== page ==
Arts Everyday Living: What Do You Know About Monet, Part 12–In the Heart of London

Claude Monet, The Houses of Parliament, Sunset, 1903, oil on canvas, Chester Dale Collection, National Gallery of Art, Washington, D.C.

Title: The Houses of Parliament, 1903

Artist: Claude Monet, 1840-1926



Did you know that Claude Monet began his career as a teenager and continued to create until his death at 86 in 1926? Most of us are familiar with Monet’s iconic Impressionist works. However Monet, like any great artist, expressed himself in multiple styles. So for the next month, experience the artistic world of the French master, from the young, aspiring painter to one of the most famous figures of his day.

Here is the twelfth part of our series:

#12–During the 1890s and the early 1900s, Monet created a number of series near his home in Giverny, the subjects ranging from scenes of nature including haystacks (see: blog #11) and poplars to architectural monuments such as the medieval era Rouen Cathedral. However, in 1899, 1900, and 1901, Monet journeyed to London, for three painting campaigns ranging in length from six weeks to two months. He had already lived there some 30 years before with his wife Camille and son Jean to escape the Franco-Prussian War.  

What attracted Monet to the British capital? By the late nineteenth century, Monet had finally achieved not only artistic recognition but prosperity as well based on a growing market for his works of art. He could afford now to stay in the newly built Savoy Hotel in the heart of London, offering him a unique view of Waterloo Bridge and Charing Cross Bridge which he both painted daily from his room. While the location of the Houses of Parliament required Monet to move to the site of St. Thomas Hospital, where he could look towards the historic center of Great Britain’s government, ultimately creating some 20 canvases of it.

Above all, though, Monet was attracted, even obsessed by the fog and accompanying atmosphere that covered London’s urban environment, intensified by the pollution of coal-burning furnaces. An attitude difficult for us to understand in the  twentieth first century, when we now realize the threat to the climate due to industrialization. Yet, Monet, lived in a different era when the impact of  deteriorating air quality and rising temperatures was not yet widely considered.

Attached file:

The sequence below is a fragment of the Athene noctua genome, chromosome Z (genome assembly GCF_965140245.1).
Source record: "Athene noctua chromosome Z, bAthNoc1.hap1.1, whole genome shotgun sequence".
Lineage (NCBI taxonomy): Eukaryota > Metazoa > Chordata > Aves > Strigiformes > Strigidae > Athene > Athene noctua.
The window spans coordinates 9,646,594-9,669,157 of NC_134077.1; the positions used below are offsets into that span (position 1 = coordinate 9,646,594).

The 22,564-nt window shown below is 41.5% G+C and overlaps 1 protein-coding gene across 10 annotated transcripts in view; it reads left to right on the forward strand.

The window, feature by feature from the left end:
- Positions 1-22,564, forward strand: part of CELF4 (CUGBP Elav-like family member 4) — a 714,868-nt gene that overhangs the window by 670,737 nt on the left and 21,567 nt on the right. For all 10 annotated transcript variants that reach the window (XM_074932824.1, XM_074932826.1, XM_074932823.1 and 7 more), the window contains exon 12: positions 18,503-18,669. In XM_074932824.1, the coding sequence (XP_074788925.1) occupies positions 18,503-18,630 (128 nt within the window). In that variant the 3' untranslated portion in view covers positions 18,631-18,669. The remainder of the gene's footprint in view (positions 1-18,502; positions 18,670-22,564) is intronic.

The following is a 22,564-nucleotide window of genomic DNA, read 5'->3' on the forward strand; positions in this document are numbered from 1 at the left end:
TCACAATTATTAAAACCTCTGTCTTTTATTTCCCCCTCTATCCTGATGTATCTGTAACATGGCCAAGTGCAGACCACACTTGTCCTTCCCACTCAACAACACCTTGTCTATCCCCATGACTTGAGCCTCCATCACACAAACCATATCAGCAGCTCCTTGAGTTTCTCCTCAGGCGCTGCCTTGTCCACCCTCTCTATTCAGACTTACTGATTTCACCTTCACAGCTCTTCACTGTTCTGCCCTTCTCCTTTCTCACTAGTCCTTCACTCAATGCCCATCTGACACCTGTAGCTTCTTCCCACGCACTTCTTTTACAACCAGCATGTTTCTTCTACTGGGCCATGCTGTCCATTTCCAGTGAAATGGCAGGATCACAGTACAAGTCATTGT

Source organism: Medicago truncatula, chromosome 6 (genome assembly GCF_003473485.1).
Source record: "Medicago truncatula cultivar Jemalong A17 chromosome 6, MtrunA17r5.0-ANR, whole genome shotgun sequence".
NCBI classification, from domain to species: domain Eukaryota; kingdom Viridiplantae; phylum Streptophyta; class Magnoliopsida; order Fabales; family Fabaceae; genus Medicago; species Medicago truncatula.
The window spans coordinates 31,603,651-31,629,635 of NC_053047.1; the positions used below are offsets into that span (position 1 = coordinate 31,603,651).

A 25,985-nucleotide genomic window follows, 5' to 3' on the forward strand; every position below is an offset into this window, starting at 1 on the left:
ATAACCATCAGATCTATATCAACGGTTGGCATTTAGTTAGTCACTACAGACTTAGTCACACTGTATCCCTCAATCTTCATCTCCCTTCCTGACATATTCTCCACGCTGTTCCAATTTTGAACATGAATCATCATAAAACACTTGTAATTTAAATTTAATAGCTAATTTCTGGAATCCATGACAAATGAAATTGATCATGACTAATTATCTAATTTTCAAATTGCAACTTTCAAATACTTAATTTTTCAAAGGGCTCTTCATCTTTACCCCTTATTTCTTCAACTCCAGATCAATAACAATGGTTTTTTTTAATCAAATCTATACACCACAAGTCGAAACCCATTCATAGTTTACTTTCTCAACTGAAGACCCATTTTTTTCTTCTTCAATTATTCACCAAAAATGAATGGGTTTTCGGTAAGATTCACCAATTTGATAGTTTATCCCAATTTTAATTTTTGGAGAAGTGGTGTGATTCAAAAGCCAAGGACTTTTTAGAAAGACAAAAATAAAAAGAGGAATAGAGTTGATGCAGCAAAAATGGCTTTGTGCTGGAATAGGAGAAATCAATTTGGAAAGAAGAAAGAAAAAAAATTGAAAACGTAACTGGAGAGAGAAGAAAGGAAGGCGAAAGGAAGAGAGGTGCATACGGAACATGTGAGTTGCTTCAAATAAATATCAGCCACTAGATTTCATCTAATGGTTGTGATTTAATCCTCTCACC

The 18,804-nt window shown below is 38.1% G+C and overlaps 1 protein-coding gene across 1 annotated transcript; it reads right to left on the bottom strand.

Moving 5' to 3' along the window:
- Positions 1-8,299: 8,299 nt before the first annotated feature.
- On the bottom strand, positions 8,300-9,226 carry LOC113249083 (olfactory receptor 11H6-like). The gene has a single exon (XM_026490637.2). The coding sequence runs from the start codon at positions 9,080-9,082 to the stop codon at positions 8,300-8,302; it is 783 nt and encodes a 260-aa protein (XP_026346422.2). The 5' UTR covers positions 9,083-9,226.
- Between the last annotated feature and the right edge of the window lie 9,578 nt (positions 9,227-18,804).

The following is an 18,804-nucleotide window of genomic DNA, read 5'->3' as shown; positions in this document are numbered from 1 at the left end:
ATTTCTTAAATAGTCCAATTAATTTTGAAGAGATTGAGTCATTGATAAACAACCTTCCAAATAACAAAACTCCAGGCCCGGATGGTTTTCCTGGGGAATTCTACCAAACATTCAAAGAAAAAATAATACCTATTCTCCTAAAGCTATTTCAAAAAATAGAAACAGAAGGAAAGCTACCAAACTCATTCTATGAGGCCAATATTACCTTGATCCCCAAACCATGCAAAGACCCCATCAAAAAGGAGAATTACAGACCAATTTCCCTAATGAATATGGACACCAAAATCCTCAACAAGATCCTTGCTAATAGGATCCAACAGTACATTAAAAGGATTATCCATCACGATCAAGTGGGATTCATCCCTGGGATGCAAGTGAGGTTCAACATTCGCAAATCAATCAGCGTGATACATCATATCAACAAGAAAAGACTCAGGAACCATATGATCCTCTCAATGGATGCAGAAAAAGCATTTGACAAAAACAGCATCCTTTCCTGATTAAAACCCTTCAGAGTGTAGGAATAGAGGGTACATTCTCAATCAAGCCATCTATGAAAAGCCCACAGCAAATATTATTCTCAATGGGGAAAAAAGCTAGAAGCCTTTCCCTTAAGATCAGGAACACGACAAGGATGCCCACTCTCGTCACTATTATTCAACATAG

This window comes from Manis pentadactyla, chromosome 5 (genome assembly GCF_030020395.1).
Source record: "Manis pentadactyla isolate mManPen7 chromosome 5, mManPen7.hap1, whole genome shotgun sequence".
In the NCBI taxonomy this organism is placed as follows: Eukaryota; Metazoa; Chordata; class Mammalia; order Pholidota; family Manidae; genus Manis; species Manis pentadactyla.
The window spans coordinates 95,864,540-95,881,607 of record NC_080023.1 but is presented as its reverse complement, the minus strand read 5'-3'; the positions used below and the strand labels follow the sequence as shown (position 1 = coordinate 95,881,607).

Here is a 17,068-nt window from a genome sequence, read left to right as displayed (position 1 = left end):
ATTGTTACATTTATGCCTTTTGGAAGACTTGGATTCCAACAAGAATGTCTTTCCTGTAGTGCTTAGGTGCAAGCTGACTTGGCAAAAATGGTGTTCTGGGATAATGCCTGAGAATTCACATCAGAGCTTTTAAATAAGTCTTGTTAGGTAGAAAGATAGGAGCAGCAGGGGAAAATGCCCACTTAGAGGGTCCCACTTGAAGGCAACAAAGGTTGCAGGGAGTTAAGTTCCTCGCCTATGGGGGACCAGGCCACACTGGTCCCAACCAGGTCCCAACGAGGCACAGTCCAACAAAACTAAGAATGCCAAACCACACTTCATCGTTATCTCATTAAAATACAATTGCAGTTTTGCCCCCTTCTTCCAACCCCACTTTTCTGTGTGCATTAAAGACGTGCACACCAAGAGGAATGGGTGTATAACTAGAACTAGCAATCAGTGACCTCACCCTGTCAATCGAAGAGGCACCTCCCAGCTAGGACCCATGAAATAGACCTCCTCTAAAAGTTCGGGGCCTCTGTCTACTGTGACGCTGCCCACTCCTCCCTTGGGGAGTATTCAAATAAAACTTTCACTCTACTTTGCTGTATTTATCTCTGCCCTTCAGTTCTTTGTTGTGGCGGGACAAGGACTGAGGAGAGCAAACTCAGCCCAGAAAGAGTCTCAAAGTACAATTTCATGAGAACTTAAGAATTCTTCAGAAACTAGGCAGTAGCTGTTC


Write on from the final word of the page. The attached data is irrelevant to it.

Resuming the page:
So that the Houses of Parliament, Sunset above is conceived by the artist as being part of an otherworldly realm. Where the last rays of  daylight break through the evening sky, though thick with clouds and possibly smoke, that softly glows in multi-colored hues of lavender and rose. The dying sun also illuminates the watery surface of the river in a shimmering pathway defined by the short, rapid brushstrokes typical of Monet’s impressionist technique. While the deep blue silhouette of the iconic Parliament building floats before us, its massive tower and spires reflecting in the eternal Thames.

Why not google more interpretations of the Houses of Parliament by Monet:

Houses of Parliament, Seagulls, 1903, Princeton University Art Museum

Houses of Parliament, London, 1900-1901, Art Institute of Chicago

Houses of Parliament, (Effect of Fog), 1903-1904, Metropolitan Museum of Art







In the public domain, courtesy of the National Gallery of Art, Washington, D.C.

The National Gallery of Art does not endorse or approve use of the above image or any of the material on this website. Nor has the National Gallery of Art participated in any projects utilizing the said image.








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